On April 10, 2003, as the world watched a statue of Saddam Hussein come crashing down in the heart of Baghdad, a mob of looters attacked the Iraq National Museum. Despite the presence of an American tank unit, the pillaging went unchecked, and more than 15,000 artifacts—some of the oldest evidence of human culture—disappeared into the shadowy worldwide market in illicit antiquities. In the five years since that day, the losses have only mounted, with gangs digging up roughly half a million artifacts that had previously been unexcavated; the loss to our shared human heritage is incalculable.
With The Rape of Mesopotamia, Lawrence Rothfield answers the complicated question of how this wholesale thievery was allowed to occur. Drawing on extensive interviews with soldiers, bureaucrats, war planners, archaeologists, and collectors, Rothfield reconstructs the planning failures—originating at the highest levels of the U.S. government—that led to the invading forces’ utter indifference to the protection of Iraq’s cultural heritage from looters. Widespread incompetence and miscommunication on the part of the Pentagon, unchecked by the disappointingly weak advocacy efforts of worldwide preservation advocates, enabled a tragedy that continues even today, despite widespread public outrage.
Bringing his story up to the present, Rothfield argues forcefully that the international community has yet to learn the lessons of Iraq—and that what happened there is liable to be repeated in future conflicts. A powerful, infuriating chronicle of the disastrous conjunction of military adventure and cultural destruction, The Rape of Mesopotamia is essential reading for all concerned with the future of our past.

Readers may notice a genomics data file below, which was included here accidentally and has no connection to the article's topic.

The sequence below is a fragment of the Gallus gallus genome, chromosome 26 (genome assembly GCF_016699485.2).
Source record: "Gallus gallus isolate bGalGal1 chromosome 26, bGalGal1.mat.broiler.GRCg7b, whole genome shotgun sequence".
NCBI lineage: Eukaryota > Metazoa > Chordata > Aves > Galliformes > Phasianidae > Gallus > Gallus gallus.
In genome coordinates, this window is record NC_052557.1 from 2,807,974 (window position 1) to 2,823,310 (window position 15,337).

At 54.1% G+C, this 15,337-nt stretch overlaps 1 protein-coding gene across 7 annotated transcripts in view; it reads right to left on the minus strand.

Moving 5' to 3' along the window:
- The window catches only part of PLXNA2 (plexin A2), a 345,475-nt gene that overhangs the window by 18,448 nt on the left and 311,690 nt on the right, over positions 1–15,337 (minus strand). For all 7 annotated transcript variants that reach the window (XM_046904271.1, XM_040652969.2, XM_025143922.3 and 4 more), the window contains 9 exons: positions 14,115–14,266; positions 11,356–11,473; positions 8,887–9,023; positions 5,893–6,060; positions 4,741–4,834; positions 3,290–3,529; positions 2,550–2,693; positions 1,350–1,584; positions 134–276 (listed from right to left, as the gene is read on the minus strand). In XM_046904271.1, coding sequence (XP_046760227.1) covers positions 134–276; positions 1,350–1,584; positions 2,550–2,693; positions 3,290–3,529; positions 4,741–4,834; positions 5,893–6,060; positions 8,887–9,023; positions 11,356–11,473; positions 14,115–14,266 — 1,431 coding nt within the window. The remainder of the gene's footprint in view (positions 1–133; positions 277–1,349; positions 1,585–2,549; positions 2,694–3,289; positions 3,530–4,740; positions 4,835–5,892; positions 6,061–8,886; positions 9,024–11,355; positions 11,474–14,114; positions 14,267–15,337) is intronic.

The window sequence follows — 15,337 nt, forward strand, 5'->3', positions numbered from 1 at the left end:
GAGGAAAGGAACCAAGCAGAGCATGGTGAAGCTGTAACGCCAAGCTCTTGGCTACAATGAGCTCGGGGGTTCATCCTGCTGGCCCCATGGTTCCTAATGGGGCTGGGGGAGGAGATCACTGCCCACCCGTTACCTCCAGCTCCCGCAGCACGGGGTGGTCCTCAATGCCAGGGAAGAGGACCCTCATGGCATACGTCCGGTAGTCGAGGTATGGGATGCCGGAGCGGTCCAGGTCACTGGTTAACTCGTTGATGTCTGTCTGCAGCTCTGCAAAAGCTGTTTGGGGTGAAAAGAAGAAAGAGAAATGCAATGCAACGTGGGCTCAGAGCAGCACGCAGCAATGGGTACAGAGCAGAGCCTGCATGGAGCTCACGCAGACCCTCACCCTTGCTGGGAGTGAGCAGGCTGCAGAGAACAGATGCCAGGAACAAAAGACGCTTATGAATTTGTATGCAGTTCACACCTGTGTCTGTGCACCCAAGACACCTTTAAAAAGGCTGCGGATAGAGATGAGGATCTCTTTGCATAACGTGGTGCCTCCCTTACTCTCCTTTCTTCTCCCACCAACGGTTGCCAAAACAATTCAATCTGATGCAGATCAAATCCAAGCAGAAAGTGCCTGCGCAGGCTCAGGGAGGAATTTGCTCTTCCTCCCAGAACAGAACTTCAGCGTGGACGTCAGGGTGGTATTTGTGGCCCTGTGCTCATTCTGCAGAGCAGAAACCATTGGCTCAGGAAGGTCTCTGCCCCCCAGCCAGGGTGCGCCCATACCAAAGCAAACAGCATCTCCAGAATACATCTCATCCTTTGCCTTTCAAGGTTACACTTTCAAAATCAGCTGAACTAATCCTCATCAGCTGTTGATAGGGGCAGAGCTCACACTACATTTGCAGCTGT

On the list of things that went wrong with the Iraq War, the wholesale destruction of that country's archeological inheritance often goes unmentioned. The average newspaper reader may recall that the Iraq National Museum was badly looted in the aftermath of initial hostilities, but very few realize how entirely predictable the looting was, how negligible the Bush administration's efforts were to prevent it and how far beyond the museum the thefts extended, and still continue. In this "autopsy of a cultural disaster," Rothfield (Vital Signs) breaks down the disaster into its discrete parts, using the looting as a perfect metaphor for the failures of planning and execution that have characterized the conflict thus far. Referencing Colin Powell's famous "Pottery Barn rule" ("You break it, you own it"), Rothfield writes, "The barn door knocked in by the Americans remains wide open, and Iraq's cultural heritage is being broken day by day.... [T]he loss is not just to Iraq but to us all." It may not carry the bombast and thrill of other war accounts, but this book serves as a frightening cautionary tale. (Apr.)Copyright © Reed Business Information, a division of Reed Elsevier Inc. All rights reserved.